b. Clay treaty nail, Sumerian, 2400 BC.

Page 73

History is, of course, written by the victors, and the Israelis, when they burst through here, became the carriers of history.
The Bible is their story: the history of a people who had to stop being nomad and pastoral and had to become an agricultural tribe.

Farming and husbandry seem simple pursuits, but the Natufian sickle is a signal to show us that they do not stand still.
Every stage in the domestication of plant and animal life requires inventions, which begin as technical devices and from which flow scientific principles.
The basic devices of the nimble-fingered mind lie about, unregarded, in any village anywhere in the world.
Their cornucopia of small and subtle artifices is as ingenious, and in a deep sense as important in the ascent of man, as any apparatus of nuclear physics: the needle, the awl, the pot, the brazier, the spade, the nail and the screw, the bellows, the string, the knot, the loom, the harness, the hook, the button, the shoe one could name a hundred and not stop for breath.
The richness comes from the interplay ol inventions; a culture is a [Page 74]
multiplier of ideas, in which each new device quickens and enlarges the power of the rest.

Settled agriculture creates a technology from which all physics, all science takes off.
We can see it in the change from the early sickle to the late.
At first glance they look very much alike: the sickle of ten thousand years ago of the gatherer, and the sickle of nine thousand years ago when wheat was cultivated.
But look more closely.
The cultivated wheat is sawed with a serrated edge: because if you hit the wheat, then the grains will fall to the ground; but if you gently saw it, the grains will be held in the ear of corn.
And sickles have been made like this ever since then - into my boyhood in the First World War, when the curved sickle with the serrated edge was still what you cut wheat with.
A technology like that, physical knowledge like that, comes to us out of every part of the agricultural life so spontaneously that we feel as if the ideas discover man, rather than the other way about.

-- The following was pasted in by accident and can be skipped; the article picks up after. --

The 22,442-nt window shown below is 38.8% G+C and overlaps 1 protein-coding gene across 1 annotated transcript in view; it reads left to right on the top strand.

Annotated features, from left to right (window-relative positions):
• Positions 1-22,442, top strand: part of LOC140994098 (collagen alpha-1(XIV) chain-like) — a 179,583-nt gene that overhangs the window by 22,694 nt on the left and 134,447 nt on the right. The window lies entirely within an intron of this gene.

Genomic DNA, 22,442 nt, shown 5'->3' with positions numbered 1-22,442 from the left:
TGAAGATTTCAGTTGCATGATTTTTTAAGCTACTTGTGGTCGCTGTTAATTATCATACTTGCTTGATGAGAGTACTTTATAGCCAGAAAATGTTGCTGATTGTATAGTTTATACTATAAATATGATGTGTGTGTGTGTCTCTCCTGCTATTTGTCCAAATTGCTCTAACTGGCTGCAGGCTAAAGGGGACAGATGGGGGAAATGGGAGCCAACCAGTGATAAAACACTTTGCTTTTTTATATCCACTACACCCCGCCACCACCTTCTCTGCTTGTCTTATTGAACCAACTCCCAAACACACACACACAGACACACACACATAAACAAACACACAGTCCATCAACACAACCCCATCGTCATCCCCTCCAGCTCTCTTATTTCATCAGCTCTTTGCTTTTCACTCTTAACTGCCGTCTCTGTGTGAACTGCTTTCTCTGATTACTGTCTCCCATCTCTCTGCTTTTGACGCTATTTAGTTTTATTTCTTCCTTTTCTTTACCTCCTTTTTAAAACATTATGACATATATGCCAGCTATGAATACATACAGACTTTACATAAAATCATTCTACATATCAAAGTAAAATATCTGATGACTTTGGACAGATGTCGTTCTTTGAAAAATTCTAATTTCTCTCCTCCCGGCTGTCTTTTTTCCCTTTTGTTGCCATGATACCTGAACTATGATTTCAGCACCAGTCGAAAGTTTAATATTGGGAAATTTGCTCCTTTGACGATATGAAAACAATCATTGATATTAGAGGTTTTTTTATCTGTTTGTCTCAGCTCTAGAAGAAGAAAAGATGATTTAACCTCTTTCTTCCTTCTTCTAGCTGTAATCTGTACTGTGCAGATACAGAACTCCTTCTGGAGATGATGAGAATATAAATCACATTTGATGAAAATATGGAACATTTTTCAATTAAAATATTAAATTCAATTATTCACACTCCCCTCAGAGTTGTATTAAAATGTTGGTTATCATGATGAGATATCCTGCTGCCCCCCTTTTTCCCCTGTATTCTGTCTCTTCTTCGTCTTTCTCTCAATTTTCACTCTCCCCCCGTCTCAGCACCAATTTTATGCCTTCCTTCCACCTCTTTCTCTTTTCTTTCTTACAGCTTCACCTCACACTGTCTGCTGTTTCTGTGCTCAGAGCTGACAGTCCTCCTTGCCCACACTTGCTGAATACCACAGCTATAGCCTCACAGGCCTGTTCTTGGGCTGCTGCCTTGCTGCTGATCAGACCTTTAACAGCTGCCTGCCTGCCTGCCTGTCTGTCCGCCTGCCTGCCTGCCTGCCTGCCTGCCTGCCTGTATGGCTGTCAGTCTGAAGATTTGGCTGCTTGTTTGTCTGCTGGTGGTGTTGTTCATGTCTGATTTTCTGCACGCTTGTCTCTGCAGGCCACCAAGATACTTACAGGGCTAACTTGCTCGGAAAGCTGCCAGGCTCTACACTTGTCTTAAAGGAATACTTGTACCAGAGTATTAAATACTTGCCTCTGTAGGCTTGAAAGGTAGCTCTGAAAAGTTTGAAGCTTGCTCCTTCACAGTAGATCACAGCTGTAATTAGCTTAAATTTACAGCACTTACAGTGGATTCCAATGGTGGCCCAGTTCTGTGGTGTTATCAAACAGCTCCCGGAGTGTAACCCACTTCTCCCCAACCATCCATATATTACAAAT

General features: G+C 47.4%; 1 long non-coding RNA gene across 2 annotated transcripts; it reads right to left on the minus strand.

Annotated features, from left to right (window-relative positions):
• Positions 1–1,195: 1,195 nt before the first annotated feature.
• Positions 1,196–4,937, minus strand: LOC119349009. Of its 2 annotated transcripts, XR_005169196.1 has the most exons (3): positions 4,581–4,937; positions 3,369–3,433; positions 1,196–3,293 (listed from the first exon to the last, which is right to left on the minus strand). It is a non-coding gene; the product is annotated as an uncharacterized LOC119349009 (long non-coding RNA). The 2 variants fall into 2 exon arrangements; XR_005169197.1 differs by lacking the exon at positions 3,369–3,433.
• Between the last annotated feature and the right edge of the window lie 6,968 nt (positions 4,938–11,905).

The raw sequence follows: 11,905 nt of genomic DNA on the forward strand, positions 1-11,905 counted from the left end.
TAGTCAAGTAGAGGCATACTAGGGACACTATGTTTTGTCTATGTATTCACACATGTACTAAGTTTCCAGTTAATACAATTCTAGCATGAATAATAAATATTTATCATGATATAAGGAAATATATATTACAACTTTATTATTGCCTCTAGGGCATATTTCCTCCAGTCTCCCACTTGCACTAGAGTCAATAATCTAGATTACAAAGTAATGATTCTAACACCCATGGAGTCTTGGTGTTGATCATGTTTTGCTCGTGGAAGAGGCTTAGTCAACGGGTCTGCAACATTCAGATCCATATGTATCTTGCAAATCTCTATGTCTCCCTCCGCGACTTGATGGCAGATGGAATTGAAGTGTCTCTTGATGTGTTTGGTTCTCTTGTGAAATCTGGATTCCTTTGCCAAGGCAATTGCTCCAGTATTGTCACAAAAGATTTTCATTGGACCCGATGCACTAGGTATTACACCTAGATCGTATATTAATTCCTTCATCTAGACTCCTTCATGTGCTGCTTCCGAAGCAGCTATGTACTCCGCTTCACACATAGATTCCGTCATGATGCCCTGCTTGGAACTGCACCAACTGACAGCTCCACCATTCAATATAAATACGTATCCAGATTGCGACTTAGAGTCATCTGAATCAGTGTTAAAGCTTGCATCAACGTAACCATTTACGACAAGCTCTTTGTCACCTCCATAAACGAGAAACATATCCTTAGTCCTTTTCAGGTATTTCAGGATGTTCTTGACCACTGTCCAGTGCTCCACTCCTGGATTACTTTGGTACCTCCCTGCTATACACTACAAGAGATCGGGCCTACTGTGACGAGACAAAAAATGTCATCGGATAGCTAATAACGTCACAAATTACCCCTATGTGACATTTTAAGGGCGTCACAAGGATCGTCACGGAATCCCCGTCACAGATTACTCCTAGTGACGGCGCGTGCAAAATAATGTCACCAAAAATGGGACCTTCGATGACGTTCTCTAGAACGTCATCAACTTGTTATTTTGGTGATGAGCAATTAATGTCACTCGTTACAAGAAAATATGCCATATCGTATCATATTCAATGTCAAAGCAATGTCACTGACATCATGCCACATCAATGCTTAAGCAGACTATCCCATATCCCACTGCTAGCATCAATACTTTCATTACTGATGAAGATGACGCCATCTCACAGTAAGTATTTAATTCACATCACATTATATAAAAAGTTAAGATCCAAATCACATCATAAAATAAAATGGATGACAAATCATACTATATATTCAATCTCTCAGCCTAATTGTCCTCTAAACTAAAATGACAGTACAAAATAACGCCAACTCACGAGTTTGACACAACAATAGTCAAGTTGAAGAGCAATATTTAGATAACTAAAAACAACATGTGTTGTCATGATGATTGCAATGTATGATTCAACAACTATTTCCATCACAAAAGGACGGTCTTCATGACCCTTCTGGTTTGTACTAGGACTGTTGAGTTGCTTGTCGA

The most powerful invention in all agriculture is, of course, the plough.
We think of the plough as a wedge dividing the soil.
And the wedge is an important early mechanical invention.
But the plough is also something much more fundamental: it is a lever which lifts the soil, and it is among the first applications of the principle of the lever.
When, long afterwards, Archimedes explained the theory of the lever to the Greeks, he said that with a fulcrum for the lever he could move the earth.
But thousands of years before that the ploughmen of the Middle East had been saying 'Give me a lever and I will feed the earth'.

Give me a lever and I will feed the earth.
 Ploughing with harnessed oxen, Egypt.

[Pages 74-75]

I have remarked that agriculture was invented at least once again, much later, in America.
But the plough and the wheel were not, because they depend on the draught animal.
The step beyond simple agriculture in the Middle East was the domestication of draught animals.
The failure to make that biological move kept the New World back at the level of the digging stick and the pack; it did not even hit on the potter's wheel.

Technology in the village - The wheel
The wheel is found for the first time before 3000 BC in what is now southern Russia.
These early finds are solid wooden wheels attached to an older raft or sledge for drawing loads, which there-
[Page 77] by is converted into a cart.
From then on the wheel and axle becomes the double root from which invention grows.
For example, it is turned into an instrument for grinding wheat - and using the forces of nature to do that: the animal forces first, and later the forces of wind and water.
The wheel becomes a model for all motions of rotation, a norm of explanation and a heavenly symbol of more than human power in science and in art alike.
The sun is a wheeled chariot, and the sky itself is a wheel, from the time that the Babylonians and the Greeks mapped the turning of the starry heavens.
In modern science natural motion (that is, undisturbed motion) goes in a straight line; but for Greek science, the form of motion that seemed natural (that is, inherent in nature) and in fact perfect was motion in a circle.

28. The wheel and the axle are the double-root from
which invention grows.

a. Copper model of a war chariot, Mesopotamia, c. 2800BC.

b. Roman mosaic of a solid wheeled cart.

[Page 76]